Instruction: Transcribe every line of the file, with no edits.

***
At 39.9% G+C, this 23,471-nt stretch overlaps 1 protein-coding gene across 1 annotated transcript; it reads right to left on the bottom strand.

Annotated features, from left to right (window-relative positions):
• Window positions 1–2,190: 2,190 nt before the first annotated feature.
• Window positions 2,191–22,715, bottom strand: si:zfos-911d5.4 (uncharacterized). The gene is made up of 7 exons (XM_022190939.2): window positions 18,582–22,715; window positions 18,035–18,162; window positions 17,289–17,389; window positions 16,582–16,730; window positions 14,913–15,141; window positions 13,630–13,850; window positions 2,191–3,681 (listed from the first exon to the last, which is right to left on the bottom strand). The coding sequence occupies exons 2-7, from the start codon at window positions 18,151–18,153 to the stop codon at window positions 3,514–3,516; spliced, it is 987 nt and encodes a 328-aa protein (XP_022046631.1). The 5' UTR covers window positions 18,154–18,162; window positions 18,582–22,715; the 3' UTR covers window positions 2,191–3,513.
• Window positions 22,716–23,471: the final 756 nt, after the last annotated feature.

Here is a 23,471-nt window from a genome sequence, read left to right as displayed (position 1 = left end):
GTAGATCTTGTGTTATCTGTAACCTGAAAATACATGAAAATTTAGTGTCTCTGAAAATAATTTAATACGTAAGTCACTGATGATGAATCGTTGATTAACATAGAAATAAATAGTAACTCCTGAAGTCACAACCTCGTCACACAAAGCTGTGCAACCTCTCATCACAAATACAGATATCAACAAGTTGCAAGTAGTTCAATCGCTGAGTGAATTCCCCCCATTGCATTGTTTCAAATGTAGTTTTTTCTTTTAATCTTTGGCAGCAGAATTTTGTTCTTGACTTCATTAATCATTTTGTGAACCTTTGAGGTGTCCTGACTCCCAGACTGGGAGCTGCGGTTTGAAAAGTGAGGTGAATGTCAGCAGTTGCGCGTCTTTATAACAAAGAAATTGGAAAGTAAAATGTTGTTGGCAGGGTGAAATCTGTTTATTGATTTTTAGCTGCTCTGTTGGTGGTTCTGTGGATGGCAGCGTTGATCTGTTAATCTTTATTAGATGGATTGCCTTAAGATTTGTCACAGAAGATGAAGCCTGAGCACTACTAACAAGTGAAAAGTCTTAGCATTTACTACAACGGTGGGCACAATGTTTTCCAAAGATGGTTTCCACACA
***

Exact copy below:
At 39.9% G+C, this 23,471-nt stretch overlaps 1 protein-coding gene across 1 annotated transcript; it reads right to left on the bottom strand.

Annotated features, from left to right (window-relative positions):
• Window positions 1–2,190: 2,190 nt before the first annotated feature.
• Window positions 2,191–22,715, bottom strand: si:zfos-911d5.4 (uncharacterized). The gene is made up of 7 exons (XM_022190939.2): window positions 18,582–22,715; window positions 18,035–18,162; window positions 17,289–17,389; window positions 16,582–16,730; window positions 14,913–15,141; window positions 13,630–13,850; window positions 2,191–3,681 (listed from the first exon to the last, which is right to left on the bottom strand). The coding sequence occupies exons 2-7, from the start codon at window positions 18,151–18,153 to the stop codon at window positions 3,514–3,516; spliced, it is 987 nt and encodes a 328-aa protein (XP_022046631.1). The 5' UTR covers window positions 18,154–18,162; window positions 18,582–22,715; the 3' UTR covers window positions 2,191–3,513.
• Window positions 22,716–23,471: the final 756 nt, after the last annotated feature.

Here is a 23,471-nt window from a genome sequence, read left to right as displayed (position 1 = left end):
GTAGATCTTGTGTTATCTGTAACCTGAAAATACATGAAAATTTAGTGTCTCTGAAAATAATTTAATACGTAAGTCACTGATGATGAATCGTTGATTAACATAGAAATAAATAGTAACTCCTGAAGTCACAACCTCGTCACACAAAGCTGTGCAACCTCTCATCACAAATACAGATATCAACAAGTTGCAAGTAGTTCAATCGCTGAGTGAATTCCCCCCATTGCATTGTTTCAAATGTAGTTTTTTCTTTTAATCTTTGGCAGCAGAATTTTGTTCTTGACTTCATTAATCATTTTGTGAACCTTTGAGGTGTCCTGACTCCCAGACTGGGAGCTGCGGTTTGAAAAGTGAGGTGAATGTCAGCAGTTGCGCGTCTTTATAACAAAGAAATTGGAAAGTAAAATGTTGTTGGCAGGGTGAAATCTGTTTATTGATTTTTAGCTGCTCTGTTGGTGGTTCTGTGGATGGCAGCGTTGATCTGTTAATCTTTATTAGATGGATTGCCTTAAGATTTGTCACAGAAGATGAAGCCTGAGCACTACTAACAAGTGAAAAGTCTTAGCATTTACTACAACGGTGGGCACAATGTTTTCCAAAGATGGTTTCCACACA